Further, the tissuebed on which the dentures are seated is not intended by nature to be used as support face and thus should be relieved as much as possible, whilst nevertheless all forces which are exerted on the posterior teeth are fully transferred to this tissuebed. It is evidently of the greatest importance that the total amount of forces needed for the reduction of the size of the food particles, is reduced to a minimum, or, in other words, that the exerted forces are utilized to the utmost.

In a known embodiment of zero-degree posterior teeth for a lower and an upper denture the active surface (or end surface) of the lower posterior teeth is formed as a central mesio-distally directed, zigzag or straight, mastication ridge, which interacts with a flat active surface of the opposite upper posterior teeth.

With these known posterior teeth each pair of opposite teeth is in line contact with each other. This is based on the consideration that by reducing the contact area between the active surfaces of opposite posterior teeth, the specific surface pressure increases, which promotes the effect of mastication, i.e. the cutting of the food.

The design of the known posterior teeth as zero-degree posterior teeth--which expression means to indicate posterior teeth, each having the elements performing the cutting action lying in one flat surface (the active surface) of the posterior tooth concerned--has the advantage that the normal functional jaw movement during mastication is not obstructed in any way due to the fact that the transversal mobility is optimal. Further, the set-up of zero-degree posterior teeth in lower and upper dentures is considerably easier than the set-up of posterior cusp teeth, as the active surfaces of the zero-degree posterior teeth in the lower or upper denture are situated in one and the same flat surface.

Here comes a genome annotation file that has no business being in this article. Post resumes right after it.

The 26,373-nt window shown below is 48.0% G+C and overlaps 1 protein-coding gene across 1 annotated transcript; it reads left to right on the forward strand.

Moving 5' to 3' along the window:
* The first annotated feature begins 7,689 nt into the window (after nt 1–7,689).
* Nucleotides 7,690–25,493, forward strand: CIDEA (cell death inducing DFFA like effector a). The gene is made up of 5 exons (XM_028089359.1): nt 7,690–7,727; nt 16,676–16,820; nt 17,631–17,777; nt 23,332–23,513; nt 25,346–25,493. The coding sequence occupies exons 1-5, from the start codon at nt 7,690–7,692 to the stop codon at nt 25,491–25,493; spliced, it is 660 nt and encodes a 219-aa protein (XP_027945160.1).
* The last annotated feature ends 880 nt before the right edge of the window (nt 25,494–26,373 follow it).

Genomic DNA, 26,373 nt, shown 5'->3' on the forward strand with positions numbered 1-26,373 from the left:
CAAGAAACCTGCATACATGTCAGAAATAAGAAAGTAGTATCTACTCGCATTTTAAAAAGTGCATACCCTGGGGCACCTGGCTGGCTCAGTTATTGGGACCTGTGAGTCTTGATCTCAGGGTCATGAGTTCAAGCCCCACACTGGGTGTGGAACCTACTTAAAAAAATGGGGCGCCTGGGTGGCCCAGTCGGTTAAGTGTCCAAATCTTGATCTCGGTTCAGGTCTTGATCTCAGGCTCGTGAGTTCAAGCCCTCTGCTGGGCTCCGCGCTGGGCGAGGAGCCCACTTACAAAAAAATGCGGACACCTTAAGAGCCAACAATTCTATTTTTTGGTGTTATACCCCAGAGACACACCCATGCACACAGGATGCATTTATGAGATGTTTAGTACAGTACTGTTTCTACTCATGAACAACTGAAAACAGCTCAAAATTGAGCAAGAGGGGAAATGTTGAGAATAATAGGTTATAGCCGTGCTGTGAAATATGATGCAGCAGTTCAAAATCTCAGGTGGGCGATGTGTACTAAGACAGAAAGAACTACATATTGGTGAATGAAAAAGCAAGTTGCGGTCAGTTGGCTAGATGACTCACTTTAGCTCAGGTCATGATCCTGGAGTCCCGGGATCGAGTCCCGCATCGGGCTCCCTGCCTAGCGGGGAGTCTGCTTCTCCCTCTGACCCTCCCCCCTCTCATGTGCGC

Although the forces exerted by these known zero-degree posterior teeth for lower and upper dentures are generally efficiently utilized for the cutting of the food, these posterior teeth nevertheless show certain disadvantages.

With the known posterior teeth for lower and upper dentures the cutting action is so predominant that the contour of the active surface (the masticatory surface) of the natural posterior teeth has been abandoned completely and has been sacrificed to the cutting capacity. The extent of the contour of the known posterior teeth is significantly smaller than that of the contour of the natural posterior teeth, to such a degree that hardly a contour is left.

However, in this connection it should be considered that the mastication of food with the natural posterior teeth does not solely consist of a cutting action of the food, but should be, so to speak, a combination of cutting, pressing and mixing actions.